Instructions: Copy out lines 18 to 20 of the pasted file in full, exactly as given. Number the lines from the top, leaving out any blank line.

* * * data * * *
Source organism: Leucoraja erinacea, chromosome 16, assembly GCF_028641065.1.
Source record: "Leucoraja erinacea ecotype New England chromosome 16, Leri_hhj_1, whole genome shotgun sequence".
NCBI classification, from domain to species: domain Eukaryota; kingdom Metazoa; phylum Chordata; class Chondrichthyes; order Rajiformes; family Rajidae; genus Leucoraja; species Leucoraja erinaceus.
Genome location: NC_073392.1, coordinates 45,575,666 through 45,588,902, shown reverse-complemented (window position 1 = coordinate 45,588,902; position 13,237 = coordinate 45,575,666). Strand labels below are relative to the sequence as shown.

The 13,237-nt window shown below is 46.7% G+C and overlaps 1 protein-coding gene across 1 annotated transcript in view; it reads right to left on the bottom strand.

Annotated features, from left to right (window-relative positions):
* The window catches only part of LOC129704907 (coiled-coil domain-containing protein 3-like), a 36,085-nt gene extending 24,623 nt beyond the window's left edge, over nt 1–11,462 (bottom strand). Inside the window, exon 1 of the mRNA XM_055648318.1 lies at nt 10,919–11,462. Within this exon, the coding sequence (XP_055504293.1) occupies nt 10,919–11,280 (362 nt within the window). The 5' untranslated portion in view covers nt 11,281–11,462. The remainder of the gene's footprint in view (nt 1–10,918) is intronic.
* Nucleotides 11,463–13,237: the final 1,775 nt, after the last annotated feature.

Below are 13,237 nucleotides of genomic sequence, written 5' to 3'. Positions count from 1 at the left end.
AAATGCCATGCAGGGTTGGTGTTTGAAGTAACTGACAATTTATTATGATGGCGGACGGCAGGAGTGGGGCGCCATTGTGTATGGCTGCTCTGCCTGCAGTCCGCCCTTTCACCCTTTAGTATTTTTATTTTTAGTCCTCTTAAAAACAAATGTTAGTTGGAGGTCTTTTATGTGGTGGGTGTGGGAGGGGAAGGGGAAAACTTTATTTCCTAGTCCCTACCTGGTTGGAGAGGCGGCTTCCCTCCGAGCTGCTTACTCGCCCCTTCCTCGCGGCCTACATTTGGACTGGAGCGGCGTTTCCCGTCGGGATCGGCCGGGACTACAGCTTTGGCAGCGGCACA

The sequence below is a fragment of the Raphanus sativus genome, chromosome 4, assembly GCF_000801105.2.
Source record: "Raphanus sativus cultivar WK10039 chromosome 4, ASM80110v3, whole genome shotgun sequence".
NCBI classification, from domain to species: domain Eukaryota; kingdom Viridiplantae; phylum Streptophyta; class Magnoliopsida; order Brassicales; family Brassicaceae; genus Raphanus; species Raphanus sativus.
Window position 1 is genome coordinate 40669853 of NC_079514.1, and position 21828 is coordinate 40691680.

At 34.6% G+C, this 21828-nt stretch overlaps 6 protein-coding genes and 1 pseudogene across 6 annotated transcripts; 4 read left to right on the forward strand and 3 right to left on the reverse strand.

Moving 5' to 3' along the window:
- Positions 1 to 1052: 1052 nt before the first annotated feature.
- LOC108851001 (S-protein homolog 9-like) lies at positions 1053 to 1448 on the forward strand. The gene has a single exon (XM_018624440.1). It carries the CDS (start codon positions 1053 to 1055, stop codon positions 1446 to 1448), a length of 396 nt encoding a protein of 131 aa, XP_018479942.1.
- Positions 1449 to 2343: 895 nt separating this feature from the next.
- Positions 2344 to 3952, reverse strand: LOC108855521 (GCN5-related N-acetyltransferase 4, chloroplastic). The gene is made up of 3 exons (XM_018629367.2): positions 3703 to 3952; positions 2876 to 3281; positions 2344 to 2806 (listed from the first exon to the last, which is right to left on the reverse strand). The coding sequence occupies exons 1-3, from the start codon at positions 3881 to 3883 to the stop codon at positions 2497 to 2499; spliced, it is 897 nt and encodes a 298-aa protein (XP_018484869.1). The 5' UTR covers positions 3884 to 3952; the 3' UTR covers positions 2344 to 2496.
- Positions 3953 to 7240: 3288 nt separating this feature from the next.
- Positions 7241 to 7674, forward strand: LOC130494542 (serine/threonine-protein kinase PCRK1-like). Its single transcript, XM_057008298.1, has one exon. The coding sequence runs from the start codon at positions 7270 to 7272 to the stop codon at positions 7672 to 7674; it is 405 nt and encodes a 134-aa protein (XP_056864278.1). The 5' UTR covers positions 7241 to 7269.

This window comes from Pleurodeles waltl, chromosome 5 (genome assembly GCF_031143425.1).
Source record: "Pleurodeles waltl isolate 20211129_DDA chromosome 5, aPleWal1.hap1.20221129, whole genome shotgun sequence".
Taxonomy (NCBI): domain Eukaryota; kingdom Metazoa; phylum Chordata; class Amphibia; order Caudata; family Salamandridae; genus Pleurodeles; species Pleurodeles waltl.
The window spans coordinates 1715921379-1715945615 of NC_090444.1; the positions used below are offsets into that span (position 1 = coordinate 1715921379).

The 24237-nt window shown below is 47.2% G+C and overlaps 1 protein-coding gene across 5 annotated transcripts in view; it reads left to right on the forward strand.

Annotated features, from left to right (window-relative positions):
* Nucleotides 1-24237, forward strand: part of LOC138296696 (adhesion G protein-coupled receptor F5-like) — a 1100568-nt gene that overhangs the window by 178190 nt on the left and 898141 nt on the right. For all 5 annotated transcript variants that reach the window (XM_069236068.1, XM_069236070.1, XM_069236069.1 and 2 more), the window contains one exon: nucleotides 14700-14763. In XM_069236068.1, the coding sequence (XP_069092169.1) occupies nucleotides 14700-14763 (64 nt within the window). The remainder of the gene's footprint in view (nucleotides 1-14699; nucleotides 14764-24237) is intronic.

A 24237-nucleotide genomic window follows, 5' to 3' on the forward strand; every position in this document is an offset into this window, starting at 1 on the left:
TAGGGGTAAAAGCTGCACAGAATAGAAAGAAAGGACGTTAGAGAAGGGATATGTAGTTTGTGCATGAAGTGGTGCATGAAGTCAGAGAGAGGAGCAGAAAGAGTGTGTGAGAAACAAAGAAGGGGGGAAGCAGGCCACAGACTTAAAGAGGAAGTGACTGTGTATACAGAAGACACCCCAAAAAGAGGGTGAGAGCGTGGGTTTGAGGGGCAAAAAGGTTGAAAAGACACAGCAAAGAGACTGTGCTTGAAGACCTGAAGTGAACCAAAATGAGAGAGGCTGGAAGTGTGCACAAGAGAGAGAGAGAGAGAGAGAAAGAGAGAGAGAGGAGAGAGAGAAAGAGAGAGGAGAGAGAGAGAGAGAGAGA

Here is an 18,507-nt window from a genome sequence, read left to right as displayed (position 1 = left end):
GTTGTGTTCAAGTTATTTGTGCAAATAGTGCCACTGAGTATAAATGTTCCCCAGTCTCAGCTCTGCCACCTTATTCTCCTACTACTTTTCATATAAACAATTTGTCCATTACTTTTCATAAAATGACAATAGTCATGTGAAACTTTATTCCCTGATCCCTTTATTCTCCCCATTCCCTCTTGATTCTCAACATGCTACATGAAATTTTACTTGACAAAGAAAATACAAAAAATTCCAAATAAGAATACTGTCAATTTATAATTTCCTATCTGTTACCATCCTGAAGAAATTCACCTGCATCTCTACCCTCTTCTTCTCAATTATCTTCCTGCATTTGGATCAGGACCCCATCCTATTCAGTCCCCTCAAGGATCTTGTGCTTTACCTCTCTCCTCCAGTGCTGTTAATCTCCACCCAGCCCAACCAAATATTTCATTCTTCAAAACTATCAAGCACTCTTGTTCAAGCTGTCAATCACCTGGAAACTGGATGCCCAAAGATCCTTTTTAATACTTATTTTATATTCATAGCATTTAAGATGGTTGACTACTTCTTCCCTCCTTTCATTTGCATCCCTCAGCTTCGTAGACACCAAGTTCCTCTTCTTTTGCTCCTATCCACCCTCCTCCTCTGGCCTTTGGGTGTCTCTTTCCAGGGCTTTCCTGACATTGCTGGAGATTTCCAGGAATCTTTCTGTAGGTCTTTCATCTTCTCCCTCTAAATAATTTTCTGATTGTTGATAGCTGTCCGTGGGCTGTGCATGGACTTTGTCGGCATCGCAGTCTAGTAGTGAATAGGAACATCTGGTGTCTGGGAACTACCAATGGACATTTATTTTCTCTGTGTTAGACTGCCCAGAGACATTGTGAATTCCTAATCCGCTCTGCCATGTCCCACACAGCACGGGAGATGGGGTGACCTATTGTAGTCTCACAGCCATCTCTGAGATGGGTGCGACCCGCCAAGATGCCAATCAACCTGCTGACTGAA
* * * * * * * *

- LOC108851001 (S-protein homolog 9-like) lies at positions 1053 to 1448 on the forward strand. The gene has a single exon (XM_018624440.1). It carries the CDS (start codon positions 1053 to 1055, stop codon positions 1446 to 1448), a length of 396 nt encoding a protein of 131 aa, XP_018479942.1.
- Positions 1449 to 2343: 895 nt separating this feature from the next.
- Positions 2344 to 3952, reverse strand: LOC108855521 (GCN5-related N-acetyltransferase 4, chloroplastic). The gene is made up of 3 exons (XM_018629367.2): positions 3703 to 3952; positions 2876 to 3281; positions 2344 to 2806 (listed from the first exon to the last, which is right to left on the reverse strand). The coding sequence occupies exons 1-3, from the start codon at positions 3881 to 3883 to the stop codon at positions 2497 to 2499; spliced, it is 897 nt and encodes a 298-aa protein (XP_018484869.1). The 5' UTR covers positions 3884 to 3952; the 3' UTR covers positions 2344 to 2496.